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Tri-City Herald (WA): Oregon Judge Throws Out Chemical Weapons Lawsuit

November 06, 2009


An Oregon judge has sided with the state of Oregon and the Army, ending a lawsuit by activists who challenged whether incineration was the best way to destroy mustard agent at the Umatilla Chemical Depot.

Judge Michael Marcus of the Oregon Circuit Court in Portland signed a summary judgment ruling Thursday. Barring any appeals, his ruling ended the lawsuit filed a year ago by the Government Accountability Project on behalf of the Oregon environmental group GASP, the Oregon Wildlife Federation, the Sierra Club and others.

Northwest Public Radio: Oregon’s Umatilla Chemical Depot Gets Go-Ahead by Court

November 05, 2009

The Umatilla Chemical Depot got the go ahead today from an Oregon’s Circuit Court judge to incinerate thousands of tons of mustard agent. But as Richland Correspondent Anna King reports, the chemical weapons incinerators won’t fire up immediately.

A watchdog group called the Government Accountability Project wants the U.S. Army to stop incinerating mustard agent. Lawyer Richard Condit claims mercury and other toxic chemicals might be released from the plant in northeast Oregon.


Oregonian: Judge Denies Suit to Stop Disposal of Chemical Weapons

November 05, 2009


An unidentified worker inspects missiles containing sarin gas in a bunker at the Umatilla Chemical Depot in Hermiston in this undated file photo. A judge recently rejected a suit to stop the incineration of mustard agent at the site.The U.S. military can continue to dispose of chemical weapons stockpiled in eastern Oregon, a Portland judge has ruled.


New York Times: Scientists Return Fire at Climate Skeptics in 'Destroyed Data' Dispute

October 14, 2009


Climate scientists are refuting claims that raw data used in critical climate change reports has been destroyed, rendering the reports and policies based on those reports unreliable.


Reuters/ABCNews: Prosecution of UBS Informant Seen Backfiring on U.S.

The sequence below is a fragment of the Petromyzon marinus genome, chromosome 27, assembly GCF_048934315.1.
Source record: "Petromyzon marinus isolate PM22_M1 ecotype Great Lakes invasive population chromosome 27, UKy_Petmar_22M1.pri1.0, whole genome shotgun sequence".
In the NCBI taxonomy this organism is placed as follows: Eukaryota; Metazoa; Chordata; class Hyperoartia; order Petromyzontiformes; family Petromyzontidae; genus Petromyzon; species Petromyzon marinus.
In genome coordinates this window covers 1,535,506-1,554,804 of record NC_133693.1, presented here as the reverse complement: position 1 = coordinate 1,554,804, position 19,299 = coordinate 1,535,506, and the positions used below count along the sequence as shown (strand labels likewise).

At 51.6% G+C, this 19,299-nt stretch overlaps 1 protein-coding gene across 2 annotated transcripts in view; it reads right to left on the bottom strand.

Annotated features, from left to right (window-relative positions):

October 09, 2009


The key informant in the U.S. tax evasion case against Swiss bank UBS AG faces prison next year, but his harsher-than-expected treatment by the U.S. Justice Department will undermine efforts to expose secretive offshore tax havens, lawyers and whistle-blower advocates say.

Bradley Birkenfeld, a 44-year-old U.S. citizen, has been hailed by his attorneys and prosecutors alike as pivotal to the tax case against UBS , his former employer.

Sunday Times (Sri Lanka): GAP report, PBJ Returns Despite Orchestration of Unlawful Privatization

October 04, 2009

The Government Accountability Project (GAP), a 30-year-old nonprofit public interest group in the US that promotes government and corporate accountability based in Washington D.C, and has published reports on unlawful privatizations in Sri Lanka, this week wrote on the 'shocking decision' handed down on September 24 by the Supreme Court of Sri Lanka, allowing former Treasury Secretary P.B. Jayasundera to return to public office.

The Capital Times: Prison for Whistleblower Sends Bad Message

September 28, 2009

By Dylan Blaylock, Communications Director of the Government Accountability Project, and Beth Adelson, Communications Fellow of the Government Accountability Project. It has appeared in several media outlets throughout the country, including the Key West News (FL), TruthOut, The Mansfield News Journal (OH), Asheville Citizen-Times (NC), and the Daily Sun News (WA).

Associated Press: Whistleblower Wins Case Over TVA Nuke Firing

September 28, 2009


A painter who was fired after complaining about a potential safety threat at a nuclear power plant in north Alabama won his whistleblower lawsuit against a Tennessee Valley Authority contractor in a decision made public Monday.

A Department of Labor review board sided with James Speegle of Tuscumbia five years after he was dismissed by Stone & Webster Construction Inc. while working at the Browns Ferry Nuclear Plant near Athens.

Corporate Crime Reporter: Whistleblower Advocates Have a Seat at Obama’s Table

September 27, 2009

For the first time in decades, advocates for government whistleblowers have a seat at the White House policy table.

“After 1,000 points of darkness, we now have 1,000 points of light,” Tom Devine, legal director of the Government Accountability Project told Corporate Crime Reporter last week.


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